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The Moon in the Nautilus ShellDiscordant Harmonies Reconsidered$
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Daniel Botkin

Print publication date: 2012

Print ISBN-13: 9780199913916

Published to University Press Scholarship Online: May 2015

DOI: 10.1093/acprof:osobl/9780199913916.001.0001

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date: 22 September 2021

Earth as a Fellow Creature

Earth as a Fellow Creature

Organic Views of Nature

Chapter:
(p.120) (p.121) 6 Earth as a Fellow Creature
Source:
The Moon in the Nautilus Shell
Author(s):

Daniel B. Botkin

Publisher:
Discontinued
DOI:10.1093/acprof:osobl/9780199913916.003.0006

This chapter examines the organic view of Earth in comparison with the scientific and technology-age perception of the planet. It first charts the history of the organic view of Earth before discussing its essence: an idealized (that is, perfect) organism passes through the major life stages from birth to youth, maturation, maturity, reproduction, old age, senility, and death. In particular, it considers the idea that adaptation did not have to be symmetrical and beautiful to be the creation of God, and that God was the only way that such adaptations could come about, in relation to the theological design argument. It also explores Henry David Thoreau's views about nature, the philosophical-religious doctrine of transcendentalism, and his experience in climbing Mount Katahdin in Maine. Finally, the chapter analyzes Frederic Edward Clements's concept of nature as superorganisms.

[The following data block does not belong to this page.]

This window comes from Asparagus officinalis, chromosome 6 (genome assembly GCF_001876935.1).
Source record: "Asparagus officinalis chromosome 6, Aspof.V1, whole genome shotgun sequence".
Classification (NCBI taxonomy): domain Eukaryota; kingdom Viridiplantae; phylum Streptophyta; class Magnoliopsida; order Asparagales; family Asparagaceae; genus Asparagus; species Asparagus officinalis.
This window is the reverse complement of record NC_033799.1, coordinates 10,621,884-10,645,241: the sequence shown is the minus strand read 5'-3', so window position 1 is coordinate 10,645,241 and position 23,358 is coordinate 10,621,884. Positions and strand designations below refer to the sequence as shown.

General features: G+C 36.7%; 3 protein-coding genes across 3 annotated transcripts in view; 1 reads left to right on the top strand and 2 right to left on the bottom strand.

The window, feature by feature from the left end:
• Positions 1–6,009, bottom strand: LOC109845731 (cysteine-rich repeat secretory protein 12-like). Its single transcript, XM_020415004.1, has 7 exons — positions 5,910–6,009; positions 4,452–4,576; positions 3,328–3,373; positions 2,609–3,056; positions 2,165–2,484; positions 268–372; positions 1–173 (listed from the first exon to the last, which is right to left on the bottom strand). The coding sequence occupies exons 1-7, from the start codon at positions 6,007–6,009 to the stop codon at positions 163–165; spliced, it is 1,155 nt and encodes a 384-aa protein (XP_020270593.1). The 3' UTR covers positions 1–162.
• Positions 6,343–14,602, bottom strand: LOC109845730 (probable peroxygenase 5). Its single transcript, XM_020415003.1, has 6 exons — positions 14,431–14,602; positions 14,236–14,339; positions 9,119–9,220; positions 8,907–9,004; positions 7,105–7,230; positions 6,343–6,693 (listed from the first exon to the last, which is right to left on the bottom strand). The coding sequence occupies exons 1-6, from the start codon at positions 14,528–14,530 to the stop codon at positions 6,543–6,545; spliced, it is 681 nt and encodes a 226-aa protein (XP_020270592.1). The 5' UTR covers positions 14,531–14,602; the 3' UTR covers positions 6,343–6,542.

Keywords:   organic view, Earth, adaptation, theological design, Henry David Thoreau, nature, transcendentalism, Mount Katahdin, Frederic Edward Clements, superorganisms

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